Head-on crash no cause for red light cameras, police say
A GLADSTONE taxi driver of almost 13 years has called out for authorities to consider installing red light cameras after he was hit head on by a van in the middle of a Dawson Highway intersection.
Bruce Williams told Seven News he had begun to turn right onto Aerodrome Rd when a white van ran a red light, smashing into the front-left side of his vehicle.
Mr Williams "said he saw the van in the distance as he crawled out into the intersection but, before he knew it, it was on top of him", Seven News reported.
The Gladstone local who has been experiencing flashbacks and nightmares since the crash said he was now calling on authorities to consider installing red light cameras in Gladstone, pointing out that he saw cars running red lights all too often.
"People say a red light camera isn't going to stop people from running them ... but, if they get enough fines from running through and they lose their licence, they might get the message," he said.
But acting Senior Sergeant Andrew Cornhill said Gladstone didn't have a prominent red light traffic crash problem.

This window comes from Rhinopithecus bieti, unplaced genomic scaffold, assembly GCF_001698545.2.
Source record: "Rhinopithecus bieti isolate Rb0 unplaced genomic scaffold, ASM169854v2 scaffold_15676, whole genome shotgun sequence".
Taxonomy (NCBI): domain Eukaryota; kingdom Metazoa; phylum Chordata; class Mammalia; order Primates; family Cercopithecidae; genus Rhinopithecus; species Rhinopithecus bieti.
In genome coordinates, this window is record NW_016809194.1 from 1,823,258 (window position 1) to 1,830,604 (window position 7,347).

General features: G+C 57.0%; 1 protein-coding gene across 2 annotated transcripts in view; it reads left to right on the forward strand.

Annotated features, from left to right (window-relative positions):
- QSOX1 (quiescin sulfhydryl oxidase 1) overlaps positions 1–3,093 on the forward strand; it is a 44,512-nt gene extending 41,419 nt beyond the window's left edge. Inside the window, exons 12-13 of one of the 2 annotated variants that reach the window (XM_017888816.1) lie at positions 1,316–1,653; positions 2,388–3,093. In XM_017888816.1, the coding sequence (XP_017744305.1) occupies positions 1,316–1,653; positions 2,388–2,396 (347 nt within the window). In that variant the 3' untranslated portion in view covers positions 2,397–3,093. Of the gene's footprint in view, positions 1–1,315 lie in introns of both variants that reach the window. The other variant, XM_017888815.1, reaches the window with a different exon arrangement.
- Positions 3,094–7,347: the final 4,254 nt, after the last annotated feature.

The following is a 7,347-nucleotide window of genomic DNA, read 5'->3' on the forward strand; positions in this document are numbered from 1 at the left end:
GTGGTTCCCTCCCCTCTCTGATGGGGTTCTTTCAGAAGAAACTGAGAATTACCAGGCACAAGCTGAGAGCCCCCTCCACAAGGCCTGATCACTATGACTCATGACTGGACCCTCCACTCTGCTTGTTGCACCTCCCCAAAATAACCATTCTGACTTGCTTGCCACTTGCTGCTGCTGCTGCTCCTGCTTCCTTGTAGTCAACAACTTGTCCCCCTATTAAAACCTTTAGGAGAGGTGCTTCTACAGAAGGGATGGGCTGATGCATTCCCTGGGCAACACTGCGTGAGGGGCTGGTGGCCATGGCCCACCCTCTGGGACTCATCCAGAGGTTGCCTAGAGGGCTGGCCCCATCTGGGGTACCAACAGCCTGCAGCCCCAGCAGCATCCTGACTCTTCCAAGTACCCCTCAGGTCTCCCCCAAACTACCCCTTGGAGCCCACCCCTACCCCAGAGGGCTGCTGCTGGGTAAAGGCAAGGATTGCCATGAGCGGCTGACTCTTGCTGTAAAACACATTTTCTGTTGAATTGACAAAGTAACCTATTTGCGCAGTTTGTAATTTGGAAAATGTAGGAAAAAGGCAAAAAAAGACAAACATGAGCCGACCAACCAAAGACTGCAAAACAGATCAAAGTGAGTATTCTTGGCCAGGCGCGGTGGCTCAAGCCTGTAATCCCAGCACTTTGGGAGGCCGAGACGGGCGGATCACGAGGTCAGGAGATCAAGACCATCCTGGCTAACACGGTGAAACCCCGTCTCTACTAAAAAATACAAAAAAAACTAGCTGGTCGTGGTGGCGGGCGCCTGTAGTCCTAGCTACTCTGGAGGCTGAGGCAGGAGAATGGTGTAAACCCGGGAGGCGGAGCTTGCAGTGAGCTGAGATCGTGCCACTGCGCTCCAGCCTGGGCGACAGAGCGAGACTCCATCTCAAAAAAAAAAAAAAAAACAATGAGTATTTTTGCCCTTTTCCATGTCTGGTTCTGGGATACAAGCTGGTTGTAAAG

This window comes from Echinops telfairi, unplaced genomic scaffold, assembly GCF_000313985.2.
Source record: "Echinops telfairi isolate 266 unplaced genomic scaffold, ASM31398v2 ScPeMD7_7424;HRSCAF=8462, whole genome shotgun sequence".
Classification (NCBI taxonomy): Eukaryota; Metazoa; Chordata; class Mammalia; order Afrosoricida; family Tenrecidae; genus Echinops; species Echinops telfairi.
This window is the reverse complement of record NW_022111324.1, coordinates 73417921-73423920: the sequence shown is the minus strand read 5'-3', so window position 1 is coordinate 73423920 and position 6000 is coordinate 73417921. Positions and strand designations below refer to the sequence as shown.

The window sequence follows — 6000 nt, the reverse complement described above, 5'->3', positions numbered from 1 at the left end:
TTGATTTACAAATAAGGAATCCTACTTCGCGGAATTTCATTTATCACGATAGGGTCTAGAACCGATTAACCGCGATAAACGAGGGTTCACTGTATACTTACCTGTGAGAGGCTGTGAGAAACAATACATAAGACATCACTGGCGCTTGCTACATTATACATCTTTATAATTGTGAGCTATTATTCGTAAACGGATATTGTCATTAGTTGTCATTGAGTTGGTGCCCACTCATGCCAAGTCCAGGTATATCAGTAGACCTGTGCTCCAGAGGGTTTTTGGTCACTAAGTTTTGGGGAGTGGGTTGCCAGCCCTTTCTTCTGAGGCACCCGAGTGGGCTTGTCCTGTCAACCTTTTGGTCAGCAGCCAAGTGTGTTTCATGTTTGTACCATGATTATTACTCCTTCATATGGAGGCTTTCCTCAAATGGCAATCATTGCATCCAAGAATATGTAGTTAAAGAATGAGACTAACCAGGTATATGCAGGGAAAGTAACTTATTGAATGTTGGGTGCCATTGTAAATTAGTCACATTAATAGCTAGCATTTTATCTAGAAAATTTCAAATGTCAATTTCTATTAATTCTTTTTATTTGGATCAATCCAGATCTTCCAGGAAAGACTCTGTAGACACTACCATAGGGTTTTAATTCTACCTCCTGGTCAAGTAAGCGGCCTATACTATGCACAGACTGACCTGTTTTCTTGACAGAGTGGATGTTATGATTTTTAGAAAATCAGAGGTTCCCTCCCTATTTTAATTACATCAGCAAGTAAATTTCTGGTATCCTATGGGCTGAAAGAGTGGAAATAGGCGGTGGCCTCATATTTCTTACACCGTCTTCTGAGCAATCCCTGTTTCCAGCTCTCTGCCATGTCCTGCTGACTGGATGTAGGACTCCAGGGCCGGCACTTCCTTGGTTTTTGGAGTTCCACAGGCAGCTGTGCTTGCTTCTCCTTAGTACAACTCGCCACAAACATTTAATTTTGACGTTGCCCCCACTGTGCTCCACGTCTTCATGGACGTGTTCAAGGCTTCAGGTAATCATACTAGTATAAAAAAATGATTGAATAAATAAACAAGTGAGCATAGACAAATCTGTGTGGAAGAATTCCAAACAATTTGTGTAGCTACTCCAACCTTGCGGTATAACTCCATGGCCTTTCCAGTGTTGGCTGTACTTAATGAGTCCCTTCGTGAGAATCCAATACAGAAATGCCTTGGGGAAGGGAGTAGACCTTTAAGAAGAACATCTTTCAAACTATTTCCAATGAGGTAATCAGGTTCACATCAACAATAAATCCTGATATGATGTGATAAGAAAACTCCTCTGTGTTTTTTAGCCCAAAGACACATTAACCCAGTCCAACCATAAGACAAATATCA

"It's not something we see a lot of in Gladstone," he said.
Snr Sgt Cornhill told The Observer the crash Mr Williams had been involved in was a rare occurrence in this region and explained the area's crash data did not justify the installation of red light cameras.
"We don't get a lot of crashes where people run red lights here ... and we don't have a blackspot intersection in Gladstone," he said.
"We teach our children to drive defensively...just because there's a red light doesn't mean people will stop.
"The driver could be tired, intoxicated, distracted, on their phone, they may have dropped something on their laps, one just can't know."
Investigations into the crash are still ongoing.
Snr Sgt Cornhill said the ongoing investigation into the crash takes into account the nature of the injuries received by the people involved.
"That crash looked big on screen, on the dash cam footage, but the injuries were not extensive. Compared to other crashes it was minor," he said.
"The damage to the vehicle was significant but that's because vehicles are designed to crumple now."